Thimmayya, a bow-legged daily wage laborer who has reared three children, was five years old when the Indian constitution was written, prohibiting discrimination against Dalits, the lowest caste of Hindus.
Yet it took 70 years for Thimmayya to enter three temples administered by the state government’s muzrai department, including two 900-year-old temples in his village of Dindagur in the beautiful south Karnataka, on September 28.
It was the culmination of a 10-month Dalit protest that began after one of them was denied access into a local cafe.
Officials reminded reluctant upper-caste representatives of the legal ramifications of discrimination, and police were eventually deployed to ensure Dalits could visit the temples.
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Dindagur is home to seven temples, all of which have been closed to Dalits until recently, a reminder of the entrenched discrimination that persists seven decades after the Indian constitution’s Article 17 abolished untouchability. It was relatively easy to see the three temples administered by the muzrai department when the demand entry movement began.
Two temples run by the village panchayat were the most difficult to enter. Despite the preparations, the doors of the two temples housing the village god remained closed when the day arrived. The district administration opened one of the temples after sustained pressure from Dalit organisations. The other remained shut.
“The village’s upper castes are definitely unhappy with our presence,” Thimmayya stated. “At the very least, I got to view the idol within.” My father, grandfather, and forefathers were all temple workers and devotees, yet they were never allowed inside.”
Experts say that having a law explicitly designed to combat discrimination and crimes against Dalits has benefited in some ways. However, a particular law, the Scheduled Caste and Scheduled Tribe (Prevention of Atrocities) Act, 1989, is frequently not administered as it should be, and most discriminatory actions are accepted as part of daily life rather than being prosecuted.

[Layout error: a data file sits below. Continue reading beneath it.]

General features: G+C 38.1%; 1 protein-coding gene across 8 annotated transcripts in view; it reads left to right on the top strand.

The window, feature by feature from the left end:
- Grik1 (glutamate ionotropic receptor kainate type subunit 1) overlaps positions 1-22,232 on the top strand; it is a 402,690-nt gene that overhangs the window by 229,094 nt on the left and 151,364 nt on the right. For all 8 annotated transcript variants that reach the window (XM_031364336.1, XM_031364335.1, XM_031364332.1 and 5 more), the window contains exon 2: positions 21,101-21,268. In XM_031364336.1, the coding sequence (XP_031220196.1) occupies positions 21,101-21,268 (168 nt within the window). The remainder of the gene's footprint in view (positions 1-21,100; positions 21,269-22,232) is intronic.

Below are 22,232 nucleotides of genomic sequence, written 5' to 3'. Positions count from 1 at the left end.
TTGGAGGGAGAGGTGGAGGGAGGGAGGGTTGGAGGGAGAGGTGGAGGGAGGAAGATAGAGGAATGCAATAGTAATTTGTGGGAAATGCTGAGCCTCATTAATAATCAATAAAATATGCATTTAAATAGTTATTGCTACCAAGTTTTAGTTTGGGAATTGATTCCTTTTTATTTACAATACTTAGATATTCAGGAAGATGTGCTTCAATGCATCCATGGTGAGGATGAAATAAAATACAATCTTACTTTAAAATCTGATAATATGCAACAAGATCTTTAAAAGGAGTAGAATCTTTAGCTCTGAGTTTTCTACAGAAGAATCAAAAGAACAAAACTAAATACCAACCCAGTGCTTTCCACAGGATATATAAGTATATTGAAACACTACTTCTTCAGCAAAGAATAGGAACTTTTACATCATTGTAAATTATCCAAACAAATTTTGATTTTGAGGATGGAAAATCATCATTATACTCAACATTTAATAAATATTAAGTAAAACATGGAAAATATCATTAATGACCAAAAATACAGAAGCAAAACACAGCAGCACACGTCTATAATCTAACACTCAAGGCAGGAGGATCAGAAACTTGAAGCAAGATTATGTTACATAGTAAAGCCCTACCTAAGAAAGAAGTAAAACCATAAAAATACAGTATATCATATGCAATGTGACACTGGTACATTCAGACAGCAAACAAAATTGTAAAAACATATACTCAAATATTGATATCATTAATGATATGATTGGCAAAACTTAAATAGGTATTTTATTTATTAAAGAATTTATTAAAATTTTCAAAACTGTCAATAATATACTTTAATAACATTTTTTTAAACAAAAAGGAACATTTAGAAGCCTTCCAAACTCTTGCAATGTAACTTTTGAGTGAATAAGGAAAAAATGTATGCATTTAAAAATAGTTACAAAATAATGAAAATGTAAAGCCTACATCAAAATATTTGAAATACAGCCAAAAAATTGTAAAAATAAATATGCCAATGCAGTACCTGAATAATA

The penalty for offences under the SC/ST Act ranges from six months to death, yet according to the most recent data available from the National Crime Records Bureau, such crimes have increased by 35% nationally in the last decade.
Discrimination is widespread, as it was — and continues to be — in Dindagur, and it is often difficult to combat.
A town in northern Karnataka imposed a penalty on a Dalit family whose two-year-old toddler entered a temple where Dalits were forbidden a few days before Dindagur’s Dalits entered their temples. A fine of Rs. 25,000 was imposed by upper caste members, which was utilised to “purify” the temple.
Discrimination against scheduled castes is frequent in Karnataka (here, here, and here), which registers around 1,300 offences against scheduled castes each year.
Santosh D D, a 34-year-old drama teacher in Dindagur, initiated the temple access movement after he refused to accept the village’s subtle and not-so-hidden forms of prejudice.
Santosh went to a restaurant near one of the two Hoysala-era temples described earlier in November 2020. Santosh was refused coffee by the hotel owner. When pressed for an explanation, he stated that “nimmavaru” (people like you) had never served there and would never serve there.
Santosh, whose tall physique and square shoulders accompany a startling clarity of intellect while discussing concerns of discrimination in his village, remarked, “It truly pained me.” “I discussed it with our village elders and community leaders.” No one seemed to take it seriously. They all requested that I fix the issue within the village.”
Santosh pondered submitting a first information report (FIR) under section (3) of the SC/ST Act, which specifies that anyone who prevents Dalits from entering enterprises where other castes and communities are allowed can be penalised with fines and imprisonment ranging from six months to five years.
Santosh, on the other hand, paused when other Dalits warned him about the ramifications: it would enrage the higher castes, who control rations and land, and so jobs, in the community.
Santosh mobilised support through a series of meetings held within the Dalit colony during the next ten months, a period marked by Covid-ear lockdowns and uncertainty. He insisted that the discrimination he and others suffer were not “little matters” to be dismissed.
“Many people began to wonder why we weren’t permitted into temples during these meetings.” “How come all the other castes were admitted, but not us?” Santosh wondered. “The intolerance I experienced at the motel fueled my desire to see the temple. The majority of the population supported it this time, believing it was an essential step toward being treated equally in the town.”
Santosh’s allegation drew the attention of the Bhim Army, a group of mostly Dalit youths who saw protest as a means of breaking down caste barriers. The community saw entering temples as a way to promote caste equality, and they petitioned the local government for police protection in order to carry out the “symbolic” campaign.
The two 900-year-old temples described before, both of which date back to the 12th century Hoysala kingdom, were among the first temples they entered with ease.